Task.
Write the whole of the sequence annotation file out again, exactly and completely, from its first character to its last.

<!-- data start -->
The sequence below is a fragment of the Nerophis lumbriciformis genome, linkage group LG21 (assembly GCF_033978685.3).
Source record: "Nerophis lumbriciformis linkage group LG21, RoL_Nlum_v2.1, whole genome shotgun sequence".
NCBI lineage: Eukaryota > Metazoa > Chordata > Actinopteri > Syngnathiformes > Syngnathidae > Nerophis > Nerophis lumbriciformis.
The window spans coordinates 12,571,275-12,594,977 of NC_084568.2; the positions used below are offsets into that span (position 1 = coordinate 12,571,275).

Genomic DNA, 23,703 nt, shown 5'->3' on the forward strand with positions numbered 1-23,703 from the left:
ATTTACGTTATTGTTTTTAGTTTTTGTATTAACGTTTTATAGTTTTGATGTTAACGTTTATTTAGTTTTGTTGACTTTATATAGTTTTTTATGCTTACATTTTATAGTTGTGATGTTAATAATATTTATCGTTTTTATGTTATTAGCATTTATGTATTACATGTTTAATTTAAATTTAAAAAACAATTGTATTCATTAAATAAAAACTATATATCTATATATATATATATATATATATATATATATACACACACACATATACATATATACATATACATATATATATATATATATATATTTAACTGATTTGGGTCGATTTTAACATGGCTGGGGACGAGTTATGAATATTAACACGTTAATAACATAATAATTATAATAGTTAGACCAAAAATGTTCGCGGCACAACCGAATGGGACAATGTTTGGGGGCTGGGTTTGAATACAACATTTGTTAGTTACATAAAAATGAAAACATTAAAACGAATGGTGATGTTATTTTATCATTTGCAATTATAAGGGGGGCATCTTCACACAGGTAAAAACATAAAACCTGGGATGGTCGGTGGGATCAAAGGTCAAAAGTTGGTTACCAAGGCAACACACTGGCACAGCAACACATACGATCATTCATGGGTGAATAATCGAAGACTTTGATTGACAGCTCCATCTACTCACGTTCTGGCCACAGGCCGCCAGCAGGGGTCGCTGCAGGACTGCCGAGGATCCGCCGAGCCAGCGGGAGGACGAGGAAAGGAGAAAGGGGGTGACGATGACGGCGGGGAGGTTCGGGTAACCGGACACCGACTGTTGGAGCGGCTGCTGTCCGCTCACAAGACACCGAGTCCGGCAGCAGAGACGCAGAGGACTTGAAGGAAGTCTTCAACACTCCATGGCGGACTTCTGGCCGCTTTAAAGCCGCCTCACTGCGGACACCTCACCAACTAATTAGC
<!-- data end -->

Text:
The sequence below is a fragment of the Nerophis lumbriciformis genome, linkage group LG21 (assembly GCF_033978685.3).
Source record: "Nerophis lumbriciformis linkage group LG21, RoL_Nlum_v2.1, whole genome shotgun sequence".
NCBI lineage: Eukaryota > Metazoa > Chordata > Actinopteri > Syngnathiformes > Syngnathidae > Nerophis > Nerophis lumbriciformis.
The window spans coordinates 12,571,275-12,594,977 of NC_084568.2; the positions used below are offsets into that span (position 1 = coordinate 12,571,275).

Genomic DNA, 23,703 nt, shown 5'->3' on the forward strand with positions numbered 1-23,703 from the left:
ATTTACGTTATTGTTTTTAGTTTTTGTATTAACGTTTTATAGTTTTGATGTTAACGTTTATTTAGTTTTGTTGACTTTATATAGTTTTTTATGCTTACATTTTATAGTTGTGATGTTAATAATATTTATCGTTTTTATGTTATTAGCATTTATGTATTACATGTTTAATTTAAATTTAAAAAACAATTGTATTCATTAAATAAAAACTATATATCTATATATATATATATATATATATATATATATACACACACACATATACATATATACATATACATATATATATATATATATATATTTAACTGATTTGGGTCGATTTTAACATGGCTGGGGACGAGTTATGAATATTAACACGTTAATAACATAATAATTATAATAGTTAGACCAAAAATGTTCGCGGCACAACCGAATGGGACAATGTTTGGGGGCTGGGTTTGAATACAACATTTGTTAGTTACATAAAAATGAAAACATTAAAACGAATGGTGATGTTATTTTATCATTTGCAATTATAAGGGGGGCATCTTCACACAGGTAAAAACATAAAACCTGGGATGGTCGGTGGGATCAAAGGTCAAAAGTTGGTTACCAAGGCAACACACTGGCACAGCAACACATACGATCATTCATGGGTGAATAATCGAAGACTTTGATTGACAGCTCCATCTACTCACGTTCTGGCCACAGGCCGCCAGCAGGGGTCGCTGCAGGACTGCCGAGGATCCGCCGAGCCAGCGGGAGGACGAGGAAAGGAGAAAGGGGGTGACGATGACGGCGGGGAGGTTCGGGTAACCGGACACCGACTGTTGGAGCGGCTGCTGTCCGCTCACAAGACACCGAGTCCGGCAGCAGAGACGCAGAGGACTTGAAGGAAGTCTTCAACACTCCATGGCGGACTTCTGGCCGCTTTAAAGCCGCCTCACTGCGGACACCTCACCAACTAATTAGC